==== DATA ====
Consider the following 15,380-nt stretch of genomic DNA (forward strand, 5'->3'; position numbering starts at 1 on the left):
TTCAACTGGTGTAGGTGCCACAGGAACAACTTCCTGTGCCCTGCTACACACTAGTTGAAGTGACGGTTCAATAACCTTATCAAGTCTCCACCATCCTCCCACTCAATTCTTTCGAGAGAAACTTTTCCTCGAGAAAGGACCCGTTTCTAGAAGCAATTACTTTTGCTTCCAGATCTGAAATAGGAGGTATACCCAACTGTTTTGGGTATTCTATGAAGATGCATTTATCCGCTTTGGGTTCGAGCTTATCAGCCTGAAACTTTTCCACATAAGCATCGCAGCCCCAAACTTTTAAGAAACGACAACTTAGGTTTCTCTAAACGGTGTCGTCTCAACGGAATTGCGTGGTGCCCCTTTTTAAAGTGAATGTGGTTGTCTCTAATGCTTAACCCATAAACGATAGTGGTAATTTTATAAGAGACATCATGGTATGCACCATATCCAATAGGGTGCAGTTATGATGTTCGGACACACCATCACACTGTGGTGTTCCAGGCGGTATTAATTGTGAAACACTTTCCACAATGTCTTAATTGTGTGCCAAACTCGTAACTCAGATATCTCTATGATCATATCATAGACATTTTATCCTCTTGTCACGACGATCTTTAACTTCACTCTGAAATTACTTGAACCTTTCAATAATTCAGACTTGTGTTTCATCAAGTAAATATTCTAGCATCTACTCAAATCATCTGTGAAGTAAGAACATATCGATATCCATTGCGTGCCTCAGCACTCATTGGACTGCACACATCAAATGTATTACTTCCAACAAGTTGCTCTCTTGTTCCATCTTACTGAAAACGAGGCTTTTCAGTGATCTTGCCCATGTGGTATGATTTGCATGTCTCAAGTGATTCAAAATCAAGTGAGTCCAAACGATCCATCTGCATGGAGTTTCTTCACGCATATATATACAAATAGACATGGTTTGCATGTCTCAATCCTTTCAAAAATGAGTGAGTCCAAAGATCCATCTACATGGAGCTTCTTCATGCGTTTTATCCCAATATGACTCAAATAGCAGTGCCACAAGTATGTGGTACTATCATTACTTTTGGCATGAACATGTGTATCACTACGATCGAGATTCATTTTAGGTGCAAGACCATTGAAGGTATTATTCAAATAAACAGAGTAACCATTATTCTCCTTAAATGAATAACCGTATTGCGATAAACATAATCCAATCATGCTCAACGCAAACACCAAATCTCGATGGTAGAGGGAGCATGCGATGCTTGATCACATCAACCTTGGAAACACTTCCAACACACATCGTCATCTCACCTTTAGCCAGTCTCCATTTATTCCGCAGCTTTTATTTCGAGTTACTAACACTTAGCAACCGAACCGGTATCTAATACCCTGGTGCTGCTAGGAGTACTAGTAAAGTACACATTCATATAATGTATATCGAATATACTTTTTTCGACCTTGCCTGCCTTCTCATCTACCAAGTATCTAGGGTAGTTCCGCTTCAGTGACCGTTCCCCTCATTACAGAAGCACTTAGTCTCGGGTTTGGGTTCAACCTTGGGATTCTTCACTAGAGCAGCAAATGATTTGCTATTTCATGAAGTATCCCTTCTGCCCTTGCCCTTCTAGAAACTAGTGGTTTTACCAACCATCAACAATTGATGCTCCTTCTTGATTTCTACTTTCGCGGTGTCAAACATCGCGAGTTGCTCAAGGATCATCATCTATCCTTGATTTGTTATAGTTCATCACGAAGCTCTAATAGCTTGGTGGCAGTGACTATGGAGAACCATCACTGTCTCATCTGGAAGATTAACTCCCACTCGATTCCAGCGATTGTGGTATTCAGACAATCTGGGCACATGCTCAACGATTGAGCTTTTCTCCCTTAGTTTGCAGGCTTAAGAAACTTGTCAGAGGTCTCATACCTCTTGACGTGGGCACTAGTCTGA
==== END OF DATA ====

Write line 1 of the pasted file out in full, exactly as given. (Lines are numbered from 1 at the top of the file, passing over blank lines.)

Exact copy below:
Consider the following 15,380-nt stretch of genomic DNA (forward strand, 5'->3'; position numbering starts at 1 on the left):